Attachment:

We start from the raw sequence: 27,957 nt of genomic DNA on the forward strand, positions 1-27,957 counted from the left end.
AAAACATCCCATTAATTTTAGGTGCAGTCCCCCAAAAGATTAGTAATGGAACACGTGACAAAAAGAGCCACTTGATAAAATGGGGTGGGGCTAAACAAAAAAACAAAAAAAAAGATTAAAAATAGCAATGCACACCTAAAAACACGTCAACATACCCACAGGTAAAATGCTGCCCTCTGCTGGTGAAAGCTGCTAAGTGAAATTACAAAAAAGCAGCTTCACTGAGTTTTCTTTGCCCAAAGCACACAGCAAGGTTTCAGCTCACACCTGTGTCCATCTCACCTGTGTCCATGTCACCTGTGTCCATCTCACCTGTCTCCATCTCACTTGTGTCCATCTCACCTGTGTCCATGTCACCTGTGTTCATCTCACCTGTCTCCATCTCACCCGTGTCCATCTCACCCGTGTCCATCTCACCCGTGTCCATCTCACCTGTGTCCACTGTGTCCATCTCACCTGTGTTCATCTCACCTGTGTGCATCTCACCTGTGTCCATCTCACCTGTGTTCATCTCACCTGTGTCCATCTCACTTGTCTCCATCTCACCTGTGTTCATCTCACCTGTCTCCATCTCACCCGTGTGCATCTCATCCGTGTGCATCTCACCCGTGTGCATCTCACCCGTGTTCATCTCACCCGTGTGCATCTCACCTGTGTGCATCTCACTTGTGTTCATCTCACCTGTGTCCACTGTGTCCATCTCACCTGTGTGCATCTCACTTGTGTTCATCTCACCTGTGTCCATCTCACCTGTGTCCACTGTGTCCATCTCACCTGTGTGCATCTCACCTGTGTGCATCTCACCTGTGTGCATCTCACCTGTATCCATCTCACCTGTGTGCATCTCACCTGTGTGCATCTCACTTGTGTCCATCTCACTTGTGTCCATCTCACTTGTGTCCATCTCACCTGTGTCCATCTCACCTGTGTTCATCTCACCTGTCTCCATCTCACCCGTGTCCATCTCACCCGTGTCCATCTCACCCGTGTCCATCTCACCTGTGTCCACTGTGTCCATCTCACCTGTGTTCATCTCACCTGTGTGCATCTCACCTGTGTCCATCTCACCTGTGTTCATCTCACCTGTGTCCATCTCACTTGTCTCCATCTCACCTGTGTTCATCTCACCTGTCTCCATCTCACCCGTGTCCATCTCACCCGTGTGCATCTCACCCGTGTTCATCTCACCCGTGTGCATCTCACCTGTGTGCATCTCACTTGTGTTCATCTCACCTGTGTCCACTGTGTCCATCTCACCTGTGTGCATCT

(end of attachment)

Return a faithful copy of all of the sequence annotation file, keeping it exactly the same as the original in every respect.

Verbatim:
We start from the raw sequence: 27,957 nt of genomic DNA on the forward strand, positions 1-27,957 counted from the left end.
AAAACATCCCATTAATTTTAGGTGCAGTCCCCCAAAAGATTAGTAATGGAACACGTGACAAAAAGAGCCACTTGATAAAATGGGGTGGGGCTAAACAAAAAAACAAAAAAAAAGATTAAAAATAGCAATGCACACCTAAAAACACGTCAACATACCCACAGGTAAAATGCTGCCCTCTGCTGGTGAAAGCTGCTAAGTGAAATTACAAAAAAGCAGCTTCACTGAGTTTTCTTTGCCCAAAGCACACAGCAAGGTTTCAGCTCACACCTGTGTCCATCTCACCTGTGTCCATGTCACCTGTGTCCATCTCACCTGTCTCCATCTCACTTGTGTCCATCTCACCTGTGTCCATGTCACCTGTGTTCATCTCACCTGTCTCCATCTCACCCGTGTCCATCTCACCCGTGTCCATCTCACCCGTGTCCATCTCACCTGTGTCCACTGTGTCCATCTCACCTGTGTTCATCTCACCTGTGTGCATCTCACCTGTGTCCATCTCACCTGTGTTCATCTCACCTGTGTCCATCTCACTTGTCTCCATCTCACCTGTGTTCATCTCACCTGTCTCCATCTCACCCGTGTGCATCTCATCCGTGTGCATCTCACCCGTGTGCATCTCACCCGTGTTCATCTCACCCGTGTGCATCTCACCTGTGTGCATCTCACTTGTGTTCATCTCACCTGTGTCCACTGTGTCCATCTCACCTGTGTGCATCTCACTTGTGTTCATCTCACCTGTGTCCATCTCACCTGTGTCCACTGTGTCCATCTCACCTGTGTGCATCTCACCTGTGTGCATCTCACCTGTGTGCATCTCACCTGTATCCATCTCACCTGTGTGCATCTCACCTGTGTGCATCTCACTTGTGTCCATCTCACTTGTGTCCATCTCACTTGTGTCCATCTCACCTGTGTCCATCTCACCTGTGTTCATCTCACCTGTCTCCATCTCACCCGTGTCCATCTCACCCGTGTCCATCTCACCCGTGTCCATCTCACCTGTGTCCACTGTGTCCATCTCACCTGTGTTCATCTCACCTGTGTGCATCTCACCTGTGTCCATCTCACCTGTGTTCATCTCACCTGTGTCCATCTCACTTGTCTCCATCTCACCTGTGTTCATCTCACCTGTCTCCATCTCACCCGTGTCCATCTCACCCGTGTGCATCTCACCCGTGTTCATCTCACCCGTGTGCATCTCACCTGTGTGCATCTCACTTGTGTTCATCTCACCTGTGTCCACTGTGTCCATCTCACCTGTGTGCATCT